Like little stars.
At school drop-off the other day, I ran into my friend Carla. We talked about what our kids were going to be for Halloween, and then she asked, “Do you know if there are any programs to give away all that extra Halloween candy?”
My usual plan is to remove the excess loot from my kids’ pumpkins when they are sleeping. The best thing to do then, healthwise, would probably be to throw it away. But even though candy has no nutritional value, I still can’t bring myself to discard it. So I recycle it: I bring it to work, where it somehow magically disappears within minutes.
Recycling is one of the new “three Rs,” which have traditionally referred to “Reading, wRiting and aRithmetic.” These days, it carries an additional meaning– “Reduce, Reuse, Recycle.” Kids in Northern California and in other eco-conscious cities and towns are becoming environmentally literate even before they learn to read.
I didn’t get the head start that my kids have, but I am getting my eco-education just by living in San Francisco. I just wish it could be more fun.
Now that Halloween is approaching, I’d like to apply the waste-sorting lessons I have learned to creatively reusing Halloween candy. I’m talking about compost.
Compost may not sound like an appetizing thing to eat, unless you’ve been to David Chang’s Momofuku Milk Bar in New York. The Milk Bar’s pastry chef, Christina Tosi, created a cookie with a cult following known as the compost cookie (™).
I had one recently and it was fabulous — a little bit of salt to temper and enhance the sweet, and added crunch from its compost pail of ingredients: coffee grounds, potato chips and pretzels to complement chocolate and butterscotch chips. The result combines the tastes of chocolate chip cookies with chocolate-covered pretzels and espresso beans. In honor of this brilliant New York creation and living green, San Francisco-style, I’ve adapted the compost cookie idea into a blondie filled with a bounty of Halloween candy.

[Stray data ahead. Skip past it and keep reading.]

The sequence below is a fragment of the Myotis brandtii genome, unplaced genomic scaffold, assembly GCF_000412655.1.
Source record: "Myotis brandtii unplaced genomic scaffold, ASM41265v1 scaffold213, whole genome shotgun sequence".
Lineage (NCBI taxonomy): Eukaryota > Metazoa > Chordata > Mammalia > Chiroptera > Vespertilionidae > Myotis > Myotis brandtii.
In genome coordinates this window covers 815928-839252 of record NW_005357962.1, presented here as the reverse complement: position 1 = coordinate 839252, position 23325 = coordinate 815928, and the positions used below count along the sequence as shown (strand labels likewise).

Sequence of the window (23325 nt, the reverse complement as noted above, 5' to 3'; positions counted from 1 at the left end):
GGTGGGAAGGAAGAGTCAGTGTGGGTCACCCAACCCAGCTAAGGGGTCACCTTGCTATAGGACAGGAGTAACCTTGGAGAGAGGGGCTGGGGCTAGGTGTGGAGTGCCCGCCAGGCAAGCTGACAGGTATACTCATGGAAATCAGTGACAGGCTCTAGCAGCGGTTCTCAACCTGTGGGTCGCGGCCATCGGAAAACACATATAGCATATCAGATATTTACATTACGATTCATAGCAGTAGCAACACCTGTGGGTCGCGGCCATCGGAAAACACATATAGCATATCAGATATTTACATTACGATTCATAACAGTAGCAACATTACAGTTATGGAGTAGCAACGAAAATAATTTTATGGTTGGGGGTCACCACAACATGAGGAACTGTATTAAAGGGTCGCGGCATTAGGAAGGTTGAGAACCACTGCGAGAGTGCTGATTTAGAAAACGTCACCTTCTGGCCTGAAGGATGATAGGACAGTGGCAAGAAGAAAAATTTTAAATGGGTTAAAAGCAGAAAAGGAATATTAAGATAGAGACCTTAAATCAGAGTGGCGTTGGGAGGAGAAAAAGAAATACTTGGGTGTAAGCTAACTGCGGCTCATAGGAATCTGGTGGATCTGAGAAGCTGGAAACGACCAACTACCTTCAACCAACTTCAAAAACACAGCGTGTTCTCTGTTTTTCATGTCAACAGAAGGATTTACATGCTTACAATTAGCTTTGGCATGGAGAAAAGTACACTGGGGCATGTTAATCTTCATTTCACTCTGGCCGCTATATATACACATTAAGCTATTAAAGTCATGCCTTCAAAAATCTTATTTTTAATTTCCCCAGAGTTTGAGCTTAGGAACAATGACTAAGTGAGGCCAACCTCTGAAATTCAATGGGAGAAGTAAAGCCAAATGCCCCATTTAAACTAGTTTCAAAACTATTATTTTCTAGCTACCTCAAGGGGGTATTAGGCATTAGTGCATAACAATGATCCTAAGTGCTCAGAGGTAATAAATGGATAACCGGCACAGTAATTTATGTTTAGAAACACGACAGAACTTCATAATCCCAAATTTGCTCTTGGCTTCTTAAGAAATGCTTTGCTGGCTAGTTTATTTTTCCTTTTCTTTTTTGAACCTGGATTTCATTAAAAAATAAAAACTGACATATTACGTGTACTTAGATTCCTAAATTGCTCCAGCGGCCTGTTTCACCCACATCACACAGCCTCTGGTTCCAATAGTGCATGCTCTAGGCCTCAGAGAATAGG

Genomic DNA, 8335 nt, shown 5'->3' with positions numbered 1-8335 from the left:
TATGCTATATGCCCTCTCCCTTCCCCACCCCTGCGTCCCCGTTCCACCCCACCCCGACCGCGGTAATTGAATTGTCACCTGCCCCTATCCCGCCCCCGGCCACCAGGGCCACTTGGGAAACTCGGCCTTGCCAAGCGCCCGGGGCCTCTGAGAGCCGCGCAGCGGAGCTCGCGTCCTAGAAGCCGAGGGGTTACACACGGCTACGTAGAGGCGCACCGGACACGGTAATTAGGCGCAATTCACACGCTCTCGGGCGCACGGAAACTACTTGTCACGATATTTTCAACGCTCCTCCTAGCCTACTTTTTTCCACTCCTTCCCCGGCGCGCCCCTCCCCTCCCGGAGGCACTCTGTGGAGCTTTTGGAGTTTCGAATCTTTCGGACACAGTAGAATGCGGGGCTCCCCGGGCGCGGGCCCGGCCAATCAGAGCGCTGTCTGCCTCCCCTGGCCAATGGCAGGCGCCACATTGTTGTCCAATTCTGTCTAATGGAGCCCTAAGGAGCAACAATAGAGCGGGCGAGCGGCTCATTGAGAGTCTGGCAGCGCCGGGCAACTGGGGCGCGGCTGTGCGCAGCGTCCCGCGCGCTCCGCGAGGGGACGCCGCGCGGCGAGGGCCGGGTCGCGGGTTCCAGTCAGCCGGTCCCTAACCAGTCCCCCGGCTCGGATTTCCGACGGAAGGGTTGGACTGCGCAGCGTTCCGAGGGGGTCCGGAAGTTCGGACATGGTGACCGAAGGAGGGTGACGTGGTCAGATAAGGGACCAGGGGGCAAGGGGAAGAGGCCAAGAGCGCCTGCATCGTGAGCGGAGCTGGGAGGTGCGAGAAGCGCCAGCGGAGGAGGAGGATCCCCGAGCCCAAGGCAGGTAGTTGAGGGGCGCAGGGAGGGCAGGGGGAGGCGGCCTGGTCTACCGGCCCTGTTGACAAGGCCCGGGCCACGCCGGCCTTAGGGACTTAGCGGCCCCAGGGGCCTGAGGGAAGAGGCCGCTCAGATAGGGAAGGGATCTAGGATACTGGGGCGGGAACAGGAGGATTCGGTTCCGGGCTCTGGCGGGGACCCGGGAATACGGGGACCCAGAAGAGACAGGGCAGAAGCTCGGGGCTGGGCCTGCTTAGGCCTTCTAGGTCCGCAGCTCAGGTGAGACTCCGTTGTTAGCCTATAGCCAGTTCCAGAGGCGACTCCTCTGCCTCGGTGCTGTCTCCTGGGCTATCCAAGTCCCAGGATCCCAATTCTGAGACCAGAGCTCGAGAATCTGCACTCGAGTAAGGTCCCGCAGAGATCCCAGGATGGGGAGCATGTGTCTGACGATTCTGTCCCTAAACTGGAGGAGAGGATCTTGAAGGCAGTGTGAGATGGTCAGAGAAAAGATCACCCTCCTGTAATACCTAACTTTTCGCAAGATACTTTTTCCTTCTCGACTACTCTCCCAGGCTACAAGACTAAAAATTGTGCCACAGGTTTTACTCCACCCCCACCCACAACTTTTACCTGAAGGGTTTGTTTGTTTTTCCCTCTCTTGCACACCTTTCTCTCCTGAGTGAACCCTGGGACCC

Because blondies have more fun.
Like little stars.
World's best pie apple. Essential for Tarte Tatin. Has five prominent ribs.
So pretty. So early. So ephemeral. Tastes like strawberry candy (slightly).
My personal fave. Ultra-crisp. Graham cracker flavor. Should be famous. Isn't.
High flavored with notes of blood orange and allspice. Very rare.
Jefferson's favorite. The best all-purpose American apple.
New Hampshire's native son has a grizzled appearance and a strangely addictive curry flavor. Very, very rare.
Makes the best hard cider in America. Soon to be famous.
Freak seedling found in an Oregon field in the '60s has pink flesh and a fragrant strawberry snap. Makes a killer rose cider.
Ben Franklin's favorite. Queen Victoria's favorite. Only apple native to NYC.
Really does taste like pineapple.